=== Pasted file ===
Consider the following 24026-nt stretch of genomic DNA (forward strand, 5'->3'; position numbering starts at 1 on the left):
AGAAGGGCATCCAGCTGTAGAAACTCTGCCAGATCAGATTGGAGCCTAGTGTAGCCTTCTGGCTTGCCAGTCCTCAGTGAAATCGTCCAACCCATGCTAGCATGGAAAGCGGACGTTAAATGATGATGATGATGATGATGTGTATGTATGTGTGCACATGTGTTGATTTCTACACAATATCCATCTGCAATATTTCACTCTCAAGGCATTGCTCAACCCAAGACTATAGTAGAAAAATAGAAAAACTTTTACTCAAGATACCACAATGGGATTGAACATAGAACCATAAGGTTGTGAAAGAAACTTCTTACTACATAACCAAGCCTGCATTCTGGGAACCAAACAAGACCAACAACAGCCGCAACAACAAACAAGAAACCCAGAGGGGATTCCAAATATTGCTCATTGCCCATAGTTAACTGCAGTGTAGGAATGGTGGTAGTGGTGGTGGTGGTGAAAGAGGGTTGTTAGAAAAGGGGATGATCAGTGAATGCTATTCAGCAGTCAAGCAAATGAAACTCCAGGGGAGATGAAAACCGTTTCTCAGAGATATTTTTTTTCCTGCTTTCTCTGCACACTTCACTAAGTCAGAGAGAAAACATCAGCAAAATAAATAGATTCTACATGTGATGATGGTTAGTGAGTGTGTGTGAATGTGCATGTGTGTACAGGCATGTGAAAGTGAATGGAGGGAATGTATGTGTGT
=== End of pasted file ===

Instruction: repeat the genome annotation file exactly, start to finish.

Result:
Consider the following 24026-nt stretch of genomic DNA (forward strand, 5'->3'; position numbering starts at 1 on the left):
AGAAGGGCATCCAGCTGTAGAAACTCTGCCAGATCAGATTGGAGCCTAGTGTAGCCTTCTGGCTTGCCAGTCCTCAGTGAAATCGTCCAACCCATGCTAGCATGGAAAGCGGACGTTAAATGATGATGATGATGATGATGTGTATGTATGTGTGCACATGTGTTGATTTCTACACAATATCCATCTGCAATATTTCACTCTCAAGGCATTGCTCAACCCAAGACTATAGTAGAAAAATAGAAAAACTTTTACTCAAGATACCACAATGGGATTGAACATAGAACCATAAGGTTGTGAAAGAAACTTCTTACTACATAACCAAGCCTGCATTCTGGGAACCAAACAAGACCAACAACAGCCGCAACAACAAACAAGAAACCCAGAGGGGATTCCAAATATTGCTCATTGCCCATAGTTAACTGCAGTGTAGGAATGGTGGTAGTGGTGGTGGTGGTGAAAGAGGGTTGTTAGAAAAGGGGATGATCAGTGAATGCTATTCAGCAGTCAAGCAAATGAAACTCCAGGGGAGATGAAAACCGTTTCTCAGAGATATTTTTTTTCCTGCTTTCTCTGCACACTTCACTAAGTCAGAGAGAAAACATCAGCAAAATAAATAGATTCTACATGTGATGATGGTTAGTGAGTGTGTGTGAATGTGCATGTGTGTACAGGCATGTGAAAGTGAATGGAGGGAATGTATGTGTGT